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The yin and yang of proliferation and differentiation: cyclin D1 inhibits differentiation factors ChREBP and HNF4α.
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MedLine Citation:
PMID:  22895168     Owner:  NLM     Status:  MEDLINE    
Frances M Sladek
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Publication Detail:
Type:  Comment; News     Date:  2012-08-16
Journal Detail:
Title:  Cell cycle (Georgetown, Tex.)     Volume:  11     ISSN:  1551-4005     ISO Abbreviation:  Cell Cycle     Publication Date:  2012 Sep 
Date Detail:
Created Date:  2012-09-13     Completed Date:  2013-02-04     Revised Date:  2013-07-12    
Medline Journal Info:
Nlm Unique ID:  101137841     Medline TA:  Cell Cycle     Country:  United States    
Other Details:
Languages:  eng     Pagination:  3156-7     Citation Subset:  IM    
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MeSH Terms
Cyclin D1 / metabolism*
Glucose / pharmacology*
Hepatocyte Nuclear Factor 4 / metabolism*
Lipogenesis / drug effects*
Nuclear Proteins / metabolism*
Transcription Factors / metabolism*
Reg. No./Substance:
0/Hepatocyte Nuclear Factor 4; 0/Nuclear Proteins; 0/Transcription Factors; 136601-57-5/Cyclin D1; 50-99-7/Glucose
Comment On:
Cell Cycle. 2012 Jul 15;11(14):2681-90   [PMID:  22751438 ]

From MEDLINE®/PubMed®, a database of the U.S. National Library of Medicine

Full Text
Journal Information
Journal ID (nlm-ta): Cell Cycle
Journal ID (iso-abbrev): Cell Cycle
Journal ID (publisher-id): CC
ISSN: 1538-4101
ISSN: 1551-4005
Publisher: Landes Bioscience
Article Information
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Copyright © 2012 Landes Bioscience
Print publication date: Day: 01 Month: 9 Year: 2012
pmc-release publication date: Day: 01 Month: 9 Year: 2012
Volume: 11 Issue: 17
First Page: 3156 Last Page: 3156
PubMed Id: 22895168
ID: 3466512
Publisher Id: 2012NV0747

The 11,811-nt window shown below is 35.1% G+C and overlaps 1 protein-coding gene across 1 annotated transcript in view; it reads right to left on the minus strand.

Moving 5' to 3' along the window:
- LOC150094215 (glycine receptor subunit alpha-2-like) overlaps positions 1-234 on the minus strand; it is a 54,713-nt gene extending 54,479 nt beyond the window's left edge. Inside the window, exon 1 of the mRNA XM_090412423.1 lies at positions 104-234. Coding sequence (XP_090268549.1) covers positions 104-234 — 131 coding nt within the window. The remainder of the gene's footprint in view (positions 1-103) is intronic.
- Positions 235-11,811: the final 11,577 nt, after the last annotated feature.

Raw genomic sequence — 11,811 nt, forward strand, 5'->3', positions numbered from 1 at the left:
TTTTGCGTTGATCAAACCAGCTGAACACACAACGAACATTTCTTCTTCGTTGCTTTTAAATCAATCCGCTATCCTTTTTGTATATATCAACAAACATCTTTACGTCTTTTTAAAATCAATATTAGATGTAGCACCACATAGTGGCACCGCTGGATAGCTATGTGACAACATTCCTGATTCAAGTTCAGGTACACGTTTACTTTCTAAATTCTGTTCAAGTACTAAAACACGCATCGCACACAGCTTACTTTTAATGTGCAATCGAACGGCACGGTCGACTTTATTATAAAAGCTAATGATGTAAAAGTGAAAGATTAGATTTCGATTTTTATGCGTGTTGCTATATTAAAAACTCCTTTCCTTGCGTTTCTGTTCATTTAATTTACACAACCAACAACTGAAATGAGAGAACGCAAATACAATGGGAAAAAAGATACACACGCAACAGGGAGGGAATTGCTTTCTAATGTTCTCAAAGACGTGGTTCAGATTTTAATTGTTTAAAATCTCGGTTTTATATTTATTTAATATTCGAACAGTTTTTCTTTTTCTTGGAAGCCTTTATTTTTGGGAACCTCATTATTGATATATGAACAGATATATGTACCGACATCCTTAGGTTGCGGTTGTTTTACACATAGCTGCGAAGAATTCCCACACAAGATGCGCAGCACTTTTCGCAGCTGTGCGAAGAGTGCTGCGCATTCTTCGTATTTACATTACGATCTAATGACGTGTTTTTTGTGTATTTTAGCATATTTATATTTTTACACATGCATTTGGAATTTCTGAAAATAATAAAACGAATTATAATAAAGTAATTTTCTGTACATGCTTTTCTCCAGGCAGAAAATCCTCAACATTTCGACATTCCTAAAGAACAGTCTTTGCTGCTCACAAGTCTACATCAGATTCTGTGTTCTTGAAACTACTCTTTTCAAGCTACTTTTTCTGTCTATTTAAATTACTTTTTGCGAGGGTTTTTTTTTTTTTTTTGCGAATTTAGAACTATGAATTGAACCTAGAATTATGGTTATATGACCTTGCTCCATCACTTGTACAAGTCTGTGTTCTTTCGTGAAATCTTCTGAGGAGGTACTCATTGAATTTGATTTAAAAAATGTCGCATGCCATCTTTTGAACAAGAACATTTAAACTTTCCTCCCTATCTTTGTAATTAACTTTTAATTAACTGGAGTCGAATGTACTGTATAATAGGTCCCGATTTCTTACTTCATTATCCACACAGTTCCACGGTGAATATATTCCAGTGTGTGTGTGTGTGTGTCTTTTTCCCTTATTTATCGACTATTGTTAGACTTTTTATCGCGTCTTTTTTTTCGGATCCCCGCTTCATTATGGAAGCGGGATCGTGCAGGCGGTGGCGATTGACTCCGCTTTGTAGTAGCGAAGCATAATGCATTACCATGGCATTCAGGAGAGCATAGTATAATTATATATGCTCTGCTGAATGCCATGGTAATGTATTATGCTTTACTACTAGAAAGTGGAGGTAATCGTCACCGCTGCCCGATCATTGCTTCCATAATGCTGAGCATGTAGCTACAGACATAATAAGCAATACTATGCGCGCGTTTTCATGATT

DOI: 10.4161/cc.21721
Publisher Item Identifier: 21721

The yin and yang of proliferation and differentiation : Cyclin D1 inhibits differentiation factors ChREBP and HNF4α
Frances M. Sladek*
Department of Cell Biology and Neuroscience; University of California; Riverside, CA USA
*Correspondence to: Frances M. Sladek, Email:

The yin-yang relationship between proliferation and differentiation is a fundamental tenet of development and plays a critical role in diseases such as cancer. Cyclins and cyclin-dependent kinases (CDK) are well-characterized drivers of the cell cycle; they have also been found to play a direct role in the regulation of genes not necessarily required for cell proliferation, and hence may be at the crux of this dichotomy. Cyclin D1, which increases in G1 and remains elevated throughout S phase, is the best-studied of the cyclins and is amplified or overexpressed in many tumors. The canonical role of cyclin D1 is to activate CDK4/6, which, in turn, phosphorylate, and inactivate, the tumor suppressor Rb. Rb suppresses tumor growth by inhibiting E2F, a transcription factor (TF) that drives the expression of genes required for DNA synthesis. Less well-known activities of cyclin D1 that do not directly result in proliferation are CDK-independent interaction with TFs (e.g., nuclear receptors), effects on co-activator function (e.g., p300 and CBP) and widespread recruitment to gene promoters.